87 – I brought up Brown and Soto just to say that Clement wasn’t the best hitting catcher in his league last year. Again, the point is, he’s done pretty well *for a catcher* so far. If there’s any doubt about his ability to stick there, that’s necessarily going to impact his ranking. I’m not absolutely sure he’ll rake in MLB. I’m more confident saying he’s a pretty good hitting C prospect. If he was an OF, we’re not having this conversation, that’s all.
    Sure, Brown wouldn’t have been overlooked if he’d done this at 23. He was well known at 23, of course, but that’s another story.
    Also, if Balentien’s K rate bothers you, what do you make of Adam Jones’ rate?

  2. Wishhiker on February 13th, 2008 2:37 am

    I just think O’Flaherty’s got Fu. I don’t know what exactly Fu is, but it seems to me it might be the anti-scrappy. Ask Fu Master Putz about it…

  3. regfairfield on February 13th, 2008 5:15 am

    101 – If it doesn’t improve, he’ll never be a great hitter, but his patience, power and defense will keep his performance at acceptable levels. With that said, he’s got all the time in the world to make it better, and he’s gradually been improving. I wouldn’t be surprised if he hits something like .240/.310/.420 in the first half this year.

  4. rea on February 13th, 2008 6:18 am

    #95 — You probably meant “Morse” is out of options

    Eeek! Yes . . .

  5. galaxieboi on February 13th, 2008 8:24 am

    Marc- I think you’re using last year’s PECOTA comps. Munson, Helton and Nixon are from the recently released PECOTA Weighted Means speadsheet. As a player makes improvements and ages his comps are apt to change.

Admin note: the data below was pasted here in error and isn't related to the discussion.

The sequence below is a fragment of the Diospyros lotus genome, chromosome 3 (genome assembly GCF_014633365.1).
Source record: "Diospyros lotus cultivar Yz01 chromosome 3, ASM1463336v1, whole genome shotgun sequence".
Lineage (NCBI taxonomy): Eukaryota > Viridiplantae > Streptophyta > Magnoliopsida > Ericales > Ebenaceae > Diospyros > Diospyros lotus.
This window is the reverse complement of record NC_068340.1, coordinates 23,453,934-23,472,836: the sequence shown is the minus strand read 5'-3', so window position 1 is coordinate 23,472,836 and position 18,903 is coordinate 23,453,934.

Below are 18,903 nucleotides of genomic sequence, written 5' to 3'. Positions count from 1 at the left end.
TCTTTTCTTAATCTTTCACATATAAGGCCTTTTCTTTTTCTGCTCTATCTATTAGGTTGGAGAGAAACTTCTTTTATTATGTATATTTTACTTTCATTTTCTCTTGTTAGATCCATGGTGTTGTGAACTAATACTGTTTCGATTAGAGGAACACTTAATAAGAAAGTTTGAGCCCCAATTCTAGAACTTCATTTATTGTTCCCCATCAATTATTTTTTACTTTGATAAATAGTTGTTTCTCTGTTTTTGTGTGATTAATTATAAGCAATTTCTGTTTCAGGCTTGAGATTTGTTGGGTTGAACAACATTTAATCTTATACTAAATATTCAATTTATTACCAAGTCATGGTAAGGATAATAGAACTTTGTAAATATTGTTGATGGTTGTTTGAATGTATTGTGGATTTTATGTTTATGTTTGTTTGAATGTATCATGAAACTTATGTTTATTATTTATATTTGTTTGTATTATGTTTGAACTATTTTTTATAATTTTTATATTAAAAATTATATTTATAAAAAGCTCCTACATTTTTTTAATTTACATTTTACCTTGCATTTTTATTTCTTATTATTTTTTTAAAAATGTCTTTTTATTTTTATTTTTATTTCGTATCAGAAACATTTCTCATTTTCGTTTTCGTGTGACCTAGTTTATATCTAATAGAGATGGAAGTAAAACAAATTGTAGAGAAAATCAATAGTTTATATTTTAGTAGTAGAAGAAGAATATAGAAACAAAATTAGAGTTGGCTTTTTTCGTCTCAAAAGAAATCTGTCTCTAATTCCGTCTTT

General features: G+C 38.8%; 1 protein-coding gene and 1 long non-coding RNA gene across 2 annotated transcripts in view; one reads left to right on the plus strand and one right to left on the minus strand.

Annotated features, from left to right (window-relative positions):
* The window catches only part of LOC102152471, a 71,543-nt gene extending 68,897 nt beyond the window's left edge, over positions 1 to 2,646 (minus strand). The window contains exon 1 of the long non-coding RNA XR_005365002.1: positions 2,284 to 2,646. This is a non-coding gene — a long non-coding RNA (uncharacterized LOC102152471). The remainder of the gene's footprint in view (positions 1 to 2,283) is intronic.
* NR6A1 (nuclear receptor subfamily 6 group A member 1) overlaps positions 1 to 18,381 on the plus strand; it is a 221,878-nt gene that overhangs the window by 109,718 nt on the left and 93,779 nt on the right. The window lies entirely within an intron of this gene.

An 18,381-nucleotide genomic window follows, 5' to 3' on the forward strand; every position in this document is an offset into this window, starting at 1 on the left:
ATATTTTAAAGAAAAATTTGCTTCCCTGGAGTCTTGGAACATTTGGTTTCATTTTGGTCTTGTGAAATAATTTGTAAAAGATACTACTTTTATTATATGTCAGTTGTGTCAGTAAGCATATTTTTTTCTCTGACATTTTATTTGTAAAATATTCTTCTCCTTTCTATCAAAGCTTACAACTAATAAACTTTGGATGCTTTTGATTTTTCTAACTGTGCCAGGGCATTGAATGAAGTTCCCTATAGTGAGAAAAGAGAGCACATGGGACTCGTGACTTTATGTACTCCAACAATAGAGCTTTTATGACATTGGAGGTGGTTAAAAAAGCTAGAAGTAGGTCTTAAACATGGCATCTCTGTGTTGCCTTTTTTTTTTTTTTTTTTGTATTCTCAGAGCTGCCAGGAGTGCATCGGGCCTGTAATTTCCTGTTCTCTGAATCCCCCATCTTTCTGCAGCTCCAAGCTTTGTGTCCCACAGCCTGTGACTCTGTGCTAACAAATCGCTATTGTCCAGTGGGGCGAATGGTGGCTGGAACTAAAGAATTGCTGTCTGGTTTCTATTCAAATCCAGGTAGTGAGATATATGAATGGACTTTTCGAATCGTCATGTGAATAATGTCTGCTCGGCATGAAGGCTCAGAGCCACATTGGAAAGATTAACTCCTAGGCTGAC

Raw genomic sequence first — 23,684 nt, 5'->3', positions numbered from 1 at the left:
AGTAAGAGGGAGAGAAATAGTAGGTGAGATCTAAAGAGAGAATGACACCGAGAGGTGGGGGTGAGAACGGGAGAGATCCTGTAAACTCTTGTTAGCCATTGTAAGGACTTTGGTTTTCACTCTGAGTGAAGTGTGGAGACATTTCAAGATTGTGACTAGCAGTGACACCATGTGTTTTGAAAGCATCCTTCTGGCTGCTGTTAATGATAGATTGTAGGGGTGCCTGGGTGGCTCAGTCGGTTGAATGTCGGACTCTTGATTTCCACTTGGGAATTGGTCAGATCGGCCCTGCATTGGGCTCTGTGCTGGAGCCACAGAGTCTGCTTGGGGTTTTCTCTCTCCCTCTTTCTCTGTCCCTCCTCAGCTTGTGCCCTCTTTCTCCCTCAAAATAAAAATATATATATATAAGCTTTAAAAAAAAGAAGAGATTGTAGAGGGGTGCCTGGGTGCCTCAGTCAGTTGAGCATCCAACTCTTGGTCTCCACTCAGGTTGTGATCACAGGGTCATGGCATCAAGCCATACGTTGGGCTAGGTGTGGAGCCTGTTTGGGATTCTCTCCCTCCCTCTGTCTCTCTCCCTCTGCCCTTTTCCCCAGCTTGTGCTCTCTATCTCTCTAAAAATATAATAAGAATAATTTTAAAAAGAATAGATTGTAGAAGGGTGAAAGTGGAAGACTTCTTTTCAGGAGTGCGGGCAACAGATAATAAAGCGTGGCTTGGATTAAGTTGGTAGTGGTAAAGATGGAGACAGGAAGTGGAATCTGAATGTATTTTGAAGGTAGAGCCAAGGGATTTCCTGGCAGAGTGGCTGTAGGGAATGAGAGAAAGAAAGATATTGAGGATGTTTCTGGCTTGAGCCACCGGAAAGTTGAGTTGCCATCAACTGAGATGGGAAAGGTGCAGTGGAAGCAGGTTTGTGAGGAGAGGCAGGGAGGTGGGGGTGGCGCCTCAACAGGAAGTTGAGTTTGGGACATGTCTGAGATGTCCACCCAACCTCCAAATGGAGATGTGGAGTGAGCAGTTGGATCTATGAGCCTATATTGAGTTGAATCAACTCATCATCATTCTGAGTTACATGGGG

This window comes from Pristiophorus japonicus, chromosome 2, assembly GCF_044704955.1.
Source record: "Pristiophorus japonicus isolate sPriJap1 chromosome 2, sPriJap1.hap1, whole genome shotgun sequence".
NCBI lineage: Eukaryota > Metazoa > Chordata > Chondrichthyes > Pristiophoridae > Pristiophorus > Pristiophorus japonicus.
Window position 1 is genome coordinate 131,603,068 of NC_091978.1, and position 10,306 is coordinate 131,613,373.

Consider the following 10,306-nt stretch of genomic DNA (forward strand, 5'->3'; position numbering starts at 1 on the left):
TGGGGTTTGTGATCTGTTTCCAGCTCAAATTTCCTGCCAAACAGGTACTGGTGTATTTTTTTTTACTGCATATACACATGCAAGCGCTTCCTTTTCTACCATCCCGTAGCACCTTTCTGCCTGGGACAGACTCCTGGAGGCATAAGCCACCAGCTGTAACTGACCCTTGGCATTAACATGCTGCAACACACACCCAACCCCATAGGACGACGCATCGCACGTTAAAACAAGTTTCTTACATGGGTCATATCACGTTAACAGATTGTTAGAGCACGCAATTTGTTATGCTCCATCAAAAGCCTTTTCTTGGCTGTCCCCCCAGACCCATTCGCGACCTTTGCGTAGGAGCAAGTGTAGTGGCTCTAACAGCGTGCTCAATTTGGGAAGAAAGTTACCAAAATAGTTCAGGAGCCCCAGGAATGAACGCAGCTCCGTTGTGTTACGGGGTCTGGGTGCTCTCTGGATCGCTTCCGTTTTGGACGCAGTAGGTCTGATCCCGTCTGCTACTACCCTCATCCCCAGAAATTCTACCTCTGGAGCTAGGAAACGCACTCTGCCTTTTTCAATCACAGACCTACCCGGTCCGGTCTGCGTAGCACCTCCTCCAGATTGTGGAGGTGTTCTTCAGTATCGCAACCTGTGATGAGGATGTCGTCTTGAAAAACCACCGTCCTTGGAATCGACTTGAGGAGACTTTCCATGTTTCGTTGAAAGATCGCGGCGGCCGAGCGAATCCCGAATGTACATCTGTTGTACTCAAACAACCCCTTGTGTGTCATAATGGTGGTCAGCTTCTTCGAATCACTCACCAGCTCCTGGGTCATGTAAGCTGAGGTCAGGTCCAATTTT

And I hope he hits better than 240/310/420 if he’s in Tacoma.

  6. marc w on February 13th, 2008 8:36 am

    Thanks 105 –

    And yeah, he better hit better than a .730 OPS in tacoma, but I’m assuming Reg meant in Seattle. And yeah, that’s about what I’d expect.
    So far, he was able to turn a disastrous intro to AAA in 2006 into extremely solid production in 2007, so it’s not like he hasn’t shown an ability to learn/grow.

    Out of curiosity, why do they have to keep Cairo? If someone opens their eyes, or if they’re able to grab someone else off the scrap heap, he’s outta here (OK, he and Jimerson). Just because they signed him to a major league deal doesn’t mean they’re bound to the guy.

  7. regfairfield on February 13th, 2008 9:04 am

    I was actually talking about Jones there, should have been more clear with the pronouns. I really value low strikeout rates in minor leaguers and it seems like anyone who strikes out more than once every four at bats struggles when they get to the bigs.

  8. rea on February 13th, 2008 9:04 am

    why do they have to keep Cairo?

    They’re not required to keep him, but it would be surprising to pay him $850,000 and then release him. If the Mariners are giving away money to peole they don’t plan to keep on their roster, I’d like some.

  9. gwangung on February 13th, 2008 11:39 am

    I was actually talking about Jones there, should have been more clear with the pronouns. I really value low strikeout rates in minor leaguers and it seems like anyone who strikes out more than once every four at bats struggles when they get to the bigs.

    Apparently, that’s the team attitude for the Ms.

    Not sure that really works out (see Mike Cameron).